Potential Employers

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All of our graduated students are eligible to take the Veterinary Technician National Examination (VTNE) and become licensed according to state regulations to practice as Veterinary Technologists.  Texas A&M University – Kingsville promotes the utilization of credentialed veterinary technicians within a team approach for treating patients.  Click here to jump to more information about Licensed Veterinary Technologists in practice!

If you have an open position, please email Christine.Hoskinson@tamuk.edu with the details and contact information to be forwarded to our students.

Do you offer extern/internship opportunities for veterinary technology students?

We would love to send you some help!  Our students are required to complete two extern/internship opportunities throughout their academic career.  Click here to go to our internship page for more information.


What can a Licensed Veterinary Technologist do for your practice?

The 2008 AVMA Biennial Economic Survey of US veterinarians provided insight regarding the economic impact in 2007 of hiring credentialed veterinary technicians in private practice.  An article in the Journal of the American Veterinary Medical Association, “Contribution of veterinary technicians to veterinary business revenue, 2007,”1 evaluated the responses to the survey and concluded that there is a significant positive relationship between the number of credentialed veterinary technicians per veterinarian and clinic gross revenue.  Such a relationship did not exist with noncredentialed technicians.  On average, a practice’s gross revenue increased by $93, 311 for each credentialed veterinary technician per veterinarian.1  According to an article by Veterinary Business Advisors, Inc. entitled “Utilizing an Underused Resource: Veterinary Technicians,”2 other benefits of hiring credentialed veterinary technicians include “decreased risk of malpractice suits, improved practice efficiency, improved customer satisfaction and improved staff morale.”2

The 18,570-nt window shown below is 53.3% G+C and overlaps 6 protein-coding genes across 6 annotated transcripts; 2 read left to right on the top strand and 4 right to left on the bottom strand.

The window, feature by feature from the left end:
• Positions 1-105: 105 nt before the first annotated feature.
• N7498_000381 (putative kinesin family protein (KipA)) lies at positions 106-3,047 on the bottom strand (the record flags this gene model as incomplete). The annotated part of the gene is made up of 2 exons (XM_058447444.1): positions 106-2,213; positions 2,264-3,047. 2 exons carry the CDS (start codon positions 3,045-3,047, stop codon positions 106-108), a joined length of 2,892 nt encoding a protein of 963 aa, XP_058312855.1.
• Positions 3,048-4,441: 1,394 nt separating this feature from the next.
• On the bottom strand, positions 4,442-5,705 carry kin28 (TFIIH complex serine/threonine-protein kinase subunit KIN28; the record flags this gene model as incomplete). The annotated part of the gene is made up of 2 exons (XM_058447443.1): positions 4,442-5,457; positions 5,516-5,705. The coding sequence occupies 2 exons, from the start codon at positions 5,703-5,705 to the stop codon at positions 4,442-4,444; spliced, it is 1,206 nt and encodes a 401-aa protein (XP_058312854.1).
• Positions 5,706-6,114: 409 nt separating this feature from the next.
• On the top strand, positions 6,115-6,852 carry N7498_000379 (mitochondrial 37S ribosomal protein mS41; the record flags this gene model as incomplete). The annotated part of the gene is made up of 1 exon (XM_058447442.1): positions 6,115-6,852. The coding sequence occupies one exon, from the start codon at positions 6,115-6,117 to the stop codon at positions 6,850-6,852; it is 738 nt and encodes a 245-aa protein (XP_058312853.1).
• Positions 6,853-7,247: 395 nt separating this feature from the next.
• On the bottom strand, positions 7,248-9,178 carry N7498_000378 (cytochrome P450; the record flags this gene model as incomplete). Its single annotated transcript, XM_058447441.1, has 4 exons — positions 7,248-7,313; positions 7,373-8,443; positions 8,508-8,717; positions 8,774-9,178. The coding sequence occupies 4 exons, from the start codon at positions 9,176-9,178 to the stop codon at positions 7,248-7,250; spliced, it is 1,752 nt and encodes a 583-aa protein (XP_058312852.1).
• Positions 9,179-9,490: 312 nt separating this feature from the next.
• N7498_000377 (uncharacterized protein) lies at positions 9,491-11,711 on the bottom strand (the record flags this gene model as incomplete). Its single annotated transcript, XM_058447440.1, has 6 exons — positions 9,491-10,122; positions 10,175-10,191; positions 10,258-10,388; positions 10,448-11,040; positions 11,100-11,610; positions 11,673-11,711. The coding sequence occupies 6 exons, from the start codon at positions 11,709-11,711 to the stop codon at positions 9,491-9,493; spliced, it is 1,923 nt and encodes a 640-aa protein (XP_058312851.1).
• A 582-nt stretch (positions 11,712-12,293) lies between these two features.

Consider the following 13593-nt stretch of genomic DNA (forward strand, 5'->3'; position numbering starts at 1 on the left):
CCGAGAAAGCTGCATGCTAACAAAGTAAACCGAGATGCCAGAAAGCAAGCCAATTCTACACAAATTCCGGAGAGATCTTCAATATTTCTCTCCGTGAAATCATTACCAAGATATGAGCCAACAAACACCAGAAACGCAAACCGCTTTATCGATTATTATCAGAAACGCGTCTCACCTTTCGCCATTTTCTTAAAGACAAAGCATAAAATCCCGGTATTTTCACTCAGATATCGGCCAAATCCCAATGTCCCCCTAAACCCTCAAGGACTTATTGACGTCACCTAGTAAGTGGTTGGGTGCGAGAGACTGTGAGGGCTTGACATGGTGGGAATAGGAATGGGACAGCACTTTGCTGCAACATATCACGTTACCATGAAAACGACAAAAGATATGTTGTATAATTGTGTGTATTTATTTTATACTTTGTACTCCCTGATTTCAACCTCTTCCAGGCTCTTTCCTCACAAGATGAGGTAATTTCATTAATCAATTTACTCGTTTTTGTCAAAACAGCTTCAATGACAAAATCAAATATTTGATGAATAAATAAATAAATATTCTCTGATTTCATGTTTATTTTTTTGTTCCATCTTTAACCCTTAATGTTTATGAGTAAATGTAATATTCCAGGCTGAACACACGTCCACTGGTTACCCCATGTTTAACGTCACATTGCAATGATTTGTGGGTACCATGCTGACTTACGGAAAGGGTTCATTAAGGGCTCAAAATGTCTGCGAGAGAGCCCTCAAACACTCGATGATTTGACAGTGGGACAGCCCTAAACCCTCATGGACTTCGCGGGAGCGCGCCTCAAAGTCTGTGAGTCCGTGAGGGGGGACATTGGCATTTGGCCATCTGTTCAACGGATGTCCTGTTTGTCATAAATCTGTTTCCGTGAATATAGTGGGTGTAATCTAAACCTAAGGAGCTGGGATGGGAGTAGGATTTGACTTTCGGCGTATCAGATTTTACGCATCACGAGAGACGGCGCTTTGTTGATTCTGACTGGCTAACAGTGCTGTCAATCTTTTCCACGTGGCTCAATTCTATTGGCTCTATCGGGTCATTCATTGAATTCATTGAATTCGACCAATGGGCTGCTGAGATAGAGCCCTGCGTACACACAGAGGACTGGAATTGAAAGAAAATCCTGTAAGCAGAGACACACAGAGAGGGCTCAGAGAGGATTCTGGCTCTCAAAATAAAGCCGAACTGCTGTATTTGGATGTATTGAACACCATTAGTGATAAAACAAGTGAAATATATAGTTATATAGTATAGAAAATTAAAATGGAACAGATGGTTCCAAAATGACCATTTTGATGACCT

How is this possible?

Credentialed veterinary technicians and technologists have a formal education in anatomy, physiology, pharmacology, and other relevant subjects.  Having this knowledges enables them to assume greater responsibilities.  Tasks that may have been previously left for the veterinarian to complete can now be delegated to credentialed veterinary technicians, freeing up time for the veterinarian(s) to treat more patients than before.  The ability to see more patients generates more profit.  An article by Veterinary Business Advisors, Inc. recommends delegating low profit procedures or time consuming tasks to credentialed veterinary technicians.2  Credentialed technicians can complete tasks including laboratory work (blood panels, urinalysis, fecal analysis), patient treatments, anesthesia, and dental prophylaxis to name a few.  This increases clinic efficiency, therefore generating more revenue.  The same concept applies to utilizing veterinary assistants instead of credentialed veterinary technicians to clean kennels, maintain equipment, and provide basic husbandry for boarding or hospitalized patients.  The ideal veterinary clinic functions with all members of the veterinary team performing tasks that are relevant to their level of education and training which overall increases clinic efficiency and client satisfaction. 

Credentialed veterinary technicians are a very versatile resource for veterinary practices across the nation.  For a full list of essential skills taught to our students through our AVMA accredited program, please visit the CVTEA Accreditation Policies and Procedures – Appendix I at https://www.avma.org/ProfessionalDevelopment/Education/Accreditation/Programs/Pages/cvtea-pp-appendix-i.aspx  


We can’t afford to hire a credentialed veterinary technician.

You can’t afford not to.  Each credentialed veterinary technician hired, as stated in the JAVMA article1, has the potential to increase a practice’s gross revenue $93,311.  According to the Bureau of Labor Statistics, veterinary technicians are paid a median wage of $32,490 per year.3  That is still an additional $60,821 worth of potential gross revenue.  Noncredentialed technicians did not increase gross practice revenue, but will still cost a median wage of $25,250 per year.4